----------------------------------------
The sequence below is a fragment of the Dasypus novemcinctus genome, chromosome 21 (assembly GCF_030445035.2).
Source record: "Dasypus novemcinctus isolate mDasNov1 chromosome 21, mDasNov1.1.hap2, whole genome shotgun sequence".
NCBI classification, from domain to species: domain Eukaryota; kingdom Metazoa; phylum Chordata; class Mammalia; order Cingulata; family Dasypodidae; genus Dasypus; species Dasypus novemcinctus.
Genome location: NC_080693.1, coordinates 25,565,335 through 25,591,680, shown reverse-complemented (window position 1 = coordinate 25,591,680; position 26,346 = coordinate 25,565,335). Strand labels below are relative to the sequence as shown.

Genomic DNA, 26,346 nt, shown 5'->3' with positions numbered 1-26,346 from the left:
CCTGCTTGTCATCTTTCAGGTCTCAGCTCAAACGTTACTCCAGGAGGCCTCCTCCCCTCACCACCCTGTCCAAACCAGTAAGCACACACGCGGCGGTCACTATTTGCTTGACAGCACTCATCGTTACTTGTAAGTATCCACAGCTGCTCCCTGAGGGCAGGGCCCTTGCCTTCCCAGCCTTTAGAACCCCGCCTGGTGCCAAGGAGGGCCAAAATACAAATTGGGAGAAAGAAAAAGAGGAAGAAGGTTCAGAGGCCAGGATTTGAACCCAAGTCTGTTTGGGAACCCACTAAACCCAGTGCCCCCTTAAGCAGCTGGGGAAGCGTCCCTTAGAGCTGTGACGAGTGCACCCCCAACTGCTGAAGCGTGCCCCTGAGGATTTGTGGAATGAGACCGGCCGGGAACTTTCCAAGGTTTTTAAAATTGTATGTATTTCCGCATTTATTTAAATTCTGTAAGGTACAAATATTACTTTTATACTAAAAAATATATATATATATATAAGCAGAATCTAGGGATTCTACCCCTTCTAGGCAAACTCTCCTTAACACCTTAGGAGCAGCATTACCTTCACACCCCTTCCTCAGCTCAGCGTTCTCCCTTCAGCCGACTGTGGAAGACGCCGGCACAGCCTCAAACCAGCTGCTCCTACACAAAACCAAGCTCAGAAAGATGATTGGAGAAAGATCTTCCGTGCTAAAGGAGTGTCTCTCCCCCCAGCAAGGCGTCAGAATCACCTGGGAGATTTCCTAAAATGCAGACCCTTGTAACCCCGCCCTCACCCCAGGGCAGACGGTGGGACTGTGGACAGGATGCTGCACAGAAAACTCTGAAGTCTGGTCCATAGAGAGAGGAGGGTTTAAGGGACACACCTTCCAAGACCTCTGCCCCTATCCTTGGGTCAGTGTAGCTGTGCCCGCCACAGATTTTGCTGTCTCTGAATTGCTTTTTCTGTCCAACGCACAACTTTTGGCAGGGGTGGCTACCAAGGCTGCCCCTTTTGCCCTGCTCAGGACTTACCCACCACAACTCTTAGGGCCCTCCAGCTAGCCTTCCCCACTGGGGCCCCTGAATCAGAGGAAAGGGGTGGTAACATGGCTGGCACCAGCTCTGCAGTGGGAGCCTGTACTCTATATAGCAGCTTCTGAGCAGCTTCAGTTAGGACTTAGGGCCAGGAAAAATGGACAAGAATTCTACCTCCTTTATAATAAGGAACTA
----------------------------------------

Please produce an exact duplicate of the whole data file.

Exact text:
The sequence below is a fragment of the Dasypus novemcinctus genome, chromosome 21 (assembly GCF_030445035.2).
Source record: "Dasypus novemcinctus isolate mDasNov1 chromosome 21, mDasNov1.1.hap2, whole genome shotgun sequence".
NCBI classification, from domain to species: domain Eukaryota; kingdom Metazoa; phylum Chordata; class Mammalia; order Cingulata; family Dasypodidae; genus Dasypus; species Dasypus novemcinctus.
Genome location: NC_080693.1, coordinates 25,565,335 through 25,591,680, shown reverse-complemented (window position 1 = coordinate 25,591,680; position 26,346 = coordinate 25,565,335). Strand labels below are relative to the sequence as shown.

Genomic DNA, 26,346 nt, shown 5'->3' with positions numbered 1-26,346 from the left:
CCTGCTTGTCATCTTTCAGGTCTCAGCTCAAACGTTACTCCAGGAGGCCTCCTCCCCTCACCACCCTGTCCAAACCAGTAAGCACACACGCGGCGGTCACTATTTGCTTGACAGCACTCATCGTTACTTGTAAGTATCCACAGCTGCTCCCTGAGGGCAGGGCCCTTGCCTTCCCAGCCTTTAGAACCCCGCCTGGTGCCAAGGAGGGCCAAAATACAAATTGGGAGAAAGAAAAAGAGGAAGAAGGTTCAGAGGCCAGGATTTGAACCCAAGTCTGTTTGGGAACCCACTAAACCCAGTGCCCCCTTAAGCAGCTGGGGAAGCGTCCCTTAGAGCTGTGACGAGTGCACCCCCAACTGCTGAAGCGTGCCCCTGAGGATTTGTGGAATGAGACCGGCCGGGAACTTTCCAAGGTTTTTAAAATTGTATGTATTTCCGCATTTATTTAAATTCTGTAAGGTACAAATATTACTTTTATACTAAAAAATATATATATATATATAAGCAGAATCTAGGGATTCTACCCCTTCTAGGCAAACTCTCCTTAACACCTTAGGAGCAGCATTACCTTCACACCCCTTCCTCAGCTCAGCGTTCTCCCTTCAGCCGACTGTGGAAGACGCCGGCACAGCCTCAAACCAGCTGCTCCTACACAAAACCAAGCTCAGAAAGATGATTGGAGAAAGATCTTCCGTGCTAAAGGAGTGTCTCTCCCCCCAGCAAGGCGTCAGAATCACCTGGGAGATTTCCTAAAATGCAGACCCTTGTAACCCCGCCCTCACCCCAGGGCAGACGGTGGGACTGTGGACAGGATGCTGCACAGAAAACTCTGAAGTCTGGTCCATAGAGAGAGGAGGGTTTAAGGGACACACCTTCCAAGACCTCTGCCCCTATCCTTGGGTCAGTGTAGCTGTGCCCGCCACAGATTTTGCTGTCTCTGAATTGCTTTTTCTGTCCAACGCACAACTTTTGGCAGGGGTGGCTACCAAGGCTGCCCCTTTTGCCCTGCTCAGGACTTACCCACCACAACTCTTAGGGCCCTCCAGCTAGCCTTCCCCACTGGGGCCCCTGAATCAGAGGAAAGGGGTGGTAACATGGCTGGCACCAGCTCTGCAGTGGGAGCCTGTACTCTATATAGCAGCTTCTGAGCAGCTTCAGTTAGGACTTAGGGCCAGGAAAAATGGACAAGAATTCTACCTCCTTTATAATAAGGAACTA